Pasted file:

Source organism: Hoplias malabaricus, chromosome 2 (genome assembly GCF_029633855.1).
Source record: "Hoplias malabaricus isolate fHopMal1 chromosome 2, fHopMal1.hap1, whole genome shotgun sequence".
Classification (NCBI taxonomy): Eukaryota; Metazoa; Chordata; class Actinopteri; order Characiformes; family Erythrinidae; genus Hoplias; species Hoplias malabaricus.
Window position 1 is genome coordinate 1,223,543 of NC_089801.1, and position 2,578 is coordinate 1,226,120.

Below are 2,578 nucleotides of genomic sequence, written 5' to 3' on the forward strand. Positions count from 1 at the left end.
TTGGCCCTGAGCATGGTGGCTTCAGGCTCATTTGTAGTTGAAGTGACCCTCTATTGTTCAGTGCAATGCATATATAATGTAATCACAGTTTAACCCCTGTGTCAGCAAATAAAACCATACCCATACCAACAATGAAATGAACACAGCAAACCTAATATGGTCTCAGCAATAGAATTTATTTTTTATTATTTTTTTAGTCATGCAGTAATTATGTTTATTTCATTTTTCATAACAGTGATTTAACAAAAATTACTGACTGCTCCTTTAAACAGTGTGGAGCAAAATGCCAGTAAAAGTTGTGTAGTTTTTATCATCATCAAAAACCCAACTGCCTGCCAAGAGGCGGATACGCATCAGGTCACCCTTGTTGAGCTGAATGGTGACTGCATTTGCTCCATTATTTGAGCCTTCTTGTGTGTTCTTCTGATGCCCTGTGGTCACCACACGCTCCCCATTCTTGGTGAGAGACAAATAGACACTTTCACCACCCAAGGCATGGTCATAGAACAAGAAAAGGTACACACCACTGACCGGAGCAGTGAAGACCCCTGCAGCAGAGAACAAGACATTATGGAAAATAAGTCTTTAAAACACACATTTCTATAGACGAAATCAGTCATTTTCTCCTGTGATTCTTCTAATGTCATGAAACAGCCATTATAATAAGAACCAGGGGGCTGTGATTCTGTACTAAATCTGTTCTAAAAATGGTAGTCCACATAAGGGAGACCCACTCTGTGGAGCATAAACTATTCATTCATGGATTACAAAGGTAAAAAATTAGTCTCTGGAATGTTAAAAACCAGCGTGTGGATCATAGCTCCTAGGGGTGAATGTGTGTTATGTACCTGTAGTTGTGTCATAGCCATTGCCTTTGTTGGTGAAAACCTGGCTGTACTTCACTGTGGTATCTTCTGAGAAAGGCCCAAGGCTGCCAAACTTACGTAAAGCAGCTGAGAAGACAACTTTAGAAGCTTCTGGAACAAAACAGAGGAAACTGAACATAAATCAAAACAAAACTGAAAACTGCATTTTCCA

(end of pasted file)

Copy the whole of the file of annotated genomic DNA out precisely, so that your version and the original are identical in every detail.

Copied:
Source organism: Hoplias malabaricus, chromosome 2 (genome assembly GCF_029633855.1).
Source record: "Hoplias malabaricus isolate fHopMal1 chromosome 2, fHopMal1.hap1, whole genome shotgun sequence".
Classification (NCBI taxonomy): Eukaryota; Metazoa; Chordata; class Actinopteri; order Characiformes; family Erythrinidae; genus Hoplias; species Hoplias malabaricus.
Window position 1 is genome coordinate 1,223,543 of NC_089801.1, and position 2,578 is coordinate 1,226,120.

Below are 2,578 nucleotides of genomic sequence, written 5' to 3' on the forward strand. Positions count from 1 at the left end.
TTGGCCCTGAGCATGGTGGCTTCAGGCTCATTTGTAGTTGAAGTGACCCTCTATTGTTCAGTGCAATGCATATATAATGTAATCACAGTTTAACCCCTGTGTCAGCAAATAAAACCATACCCATACCAACAATGAAATGAACACAGCAAACCTAATATGGTCTCAGCAATAGAATTTATTTTTTATTATTTTTTTAGTCATGCAGTAATTATGTTTATTTCATTTTTCATAACAGTGATTTAACAAAAATTACTGACTGCTCCTTTAAACAGTGTGGAGCAAAATGCCAGTAAAAGTTGTGTAGTTTTTATCATCATCAAAAACCCAACTGCCTGCCAAGAGGCGGATACGCATCAGGTCACCCTTGTTGAGCTGAATGGTGACTGCATTTGCTCCATTATTTGAGCCTTCTTGTGTGTTCTTCTGATGCCCTGTGGTCACCACACGCTCCCCATTCTTGGTGAGAGACAAATAGACACTTTCACCACCCAAGGCATGGTCATAGAACAAGAAAAGGTACACACCACTGACCGGAGCAGTGAAGACCCCTGCAGCAGAGAACAAGACATTATGGAAAATAAGTCTTTAAAACACACATTTCTATAGACGAAATCAGTCATTTTCTCCTGTGATTCTTCTAATGTCATGAAACAGCCATTATAATAAGAACCAGGGGGCTGTGATTCTGTACTAAATCTGTTCTAAAAATGGTAGTCCACATAAGGGAGACCCACTCTGTGGAGCATAAACTATTCATTCATGGATTACAAAGGTAAAAAATTAGTCTCTGGAATGTTAAAAACCAGCGTGTGGATCATAGCTCCTAGGGGTGAATGTGTGTTATGTACCTGTAGTTGTGTCATAGCCATTGCCTTTGTTGGTGAAAACCTGGCTGTACTTCACTGTGGTATCTTCTGAGAAAGGCCCAAGGCTGCCAAACTTACGTAAAGCAGCTGAGAAGACAACTTTAGAAGCTTCTGGAACAAAACAGAGGAAACTGAACATAAATCAAAACAAAACTGAAAACTGCATTTTCCA